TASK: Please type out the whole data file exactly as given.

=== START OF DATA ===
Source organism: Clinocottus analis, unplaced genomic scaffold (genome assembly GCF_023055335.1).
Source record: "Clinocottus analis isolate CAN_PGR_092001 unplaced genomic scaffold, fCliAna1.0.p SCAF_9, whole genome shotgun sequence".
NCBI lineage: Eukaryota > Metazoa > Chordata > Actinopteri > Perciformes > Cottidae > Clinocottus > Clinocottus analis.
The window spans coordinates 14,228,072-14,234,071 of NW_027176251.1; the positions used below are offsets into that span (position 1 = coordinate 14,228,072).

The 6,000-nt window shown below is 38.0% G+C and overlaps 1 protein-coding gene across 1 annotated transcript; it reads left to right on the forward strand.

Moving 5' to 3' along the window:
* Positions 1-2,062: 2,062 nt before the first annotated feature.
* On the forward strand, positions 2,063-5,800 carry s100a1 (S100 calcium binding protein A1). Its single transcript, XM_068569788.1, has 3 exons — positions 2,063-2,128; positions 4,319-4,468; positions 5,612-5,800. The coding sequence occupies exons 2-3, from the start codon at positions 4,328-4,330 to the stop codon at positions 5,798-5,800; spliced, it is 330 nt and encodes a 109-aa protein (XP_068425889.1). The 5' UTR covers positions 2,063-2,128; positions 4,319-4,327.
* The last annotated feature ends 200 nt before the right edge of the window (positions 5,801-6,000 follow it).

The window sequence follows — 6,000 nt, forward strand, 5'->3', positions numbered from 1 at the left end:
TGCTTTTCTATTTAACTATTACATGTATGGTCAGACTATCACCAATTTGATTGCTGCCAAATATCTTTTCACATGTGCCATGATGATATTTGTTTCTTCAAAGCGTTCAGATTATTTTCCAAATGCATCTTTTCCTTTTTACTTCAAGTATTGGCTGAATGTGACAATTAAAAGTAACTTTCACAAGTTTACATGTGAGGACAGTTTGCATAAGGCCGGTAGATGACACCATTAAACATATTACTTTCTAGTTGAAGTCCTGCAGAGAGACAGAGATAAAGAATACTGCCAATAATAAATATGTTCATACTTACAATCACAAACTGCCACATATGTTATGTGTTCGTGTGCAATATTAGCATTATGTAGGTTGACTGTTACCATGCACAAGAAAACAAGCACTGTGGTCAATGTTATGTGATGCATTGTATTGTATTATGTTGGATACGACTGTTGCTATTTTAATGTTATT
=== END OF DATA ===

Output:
Source organism: Clinocottus analis, unplaced genomic scaffold (genome assembly GCF_023055335.1).
Source record: "Clinocottus analis isolate CAN_PGR_092001 unplaced genomic scaffold, fCliAna1.0.p SCAF_9, whole genome shotgun sequence".
NCBI lineage: Eukaryota > Metazoa > Chordata > Actinopteri > Perciformes > Cottidae > Clinocottus > Clinocottus analis.
The window spans coordinates 14,228,072-14,234,071 of NW_027176251.1; the positions used below are offsets into that span (position 1 = coordinate 14,228,072).

The 6,000-nt window shown below is 38.0% G+C and overlaps 1 protein-coding gene across 1 annotated transcript; it reads left to right on the forward strand.

Moving 5' to 3' along the window:
* Positions 1-2,062: 2,062 nt before the first annotated feature.
* On the forward strand, positions 2,063-5,800 carry s100a1 (S100 calcium binding protein A1). Its single transcript, XM_068569788.1, has 3 exons — positions 2,063-2,128; positions 4,319-4,468; positions 5,612-5,800. The coding sequence occupies exons 2-3, from the start codon at positions 4,328-4,330 to the stop codon at positions 5,798-5,800; spliced, it is 330 nt and encodes a 109-aa protein (XP_068425889.1). The 5' UTR covers positions 2,063-2,128; positions 4,319-4,327.
* The last annotated feature ends 200 nt before the right edge of the window (positions 5,801-6,000 follow it).

The window sequence follows — 6,000 nt, forward strand, 5'->3', positions numbered from 1 at the left end:
TGCTTTTCTATTTAACTATTACATGTATGGTCAGACTATCACCAATTTGATTGCTGCCAAATATCTTTTCACATGTGCCATGATGATATTTGTTTCTTCAAAGCGTTCAGATTATTTTCCAAATGCATCTTTTCCTTTTTACTTCAAGTATTGGCTGAATGTGACAATTAAAAGTAACTTTCACAAGTTTACATGTGAGGACAGTTTGCATAAGGCCGGTAGATGACACCATTAAACATATTACTTTCTAGTTGAAGTCCTGCAGAGAGACAGAGATAAAGAATACTGCCAATAATAAATATGTTCATACTTACAATCACAAACTGCCACATATGTTATGTGTTCGTGTGCAATATTAGCATTATGTAGGTTGACTGTTACCATGCACAAGAAAACAAGCACTGTGGTCAATGTTATGTGATGCATTGTATTGTATTATGTTGGATACGACTGTTGCTATTTTAATGTTATT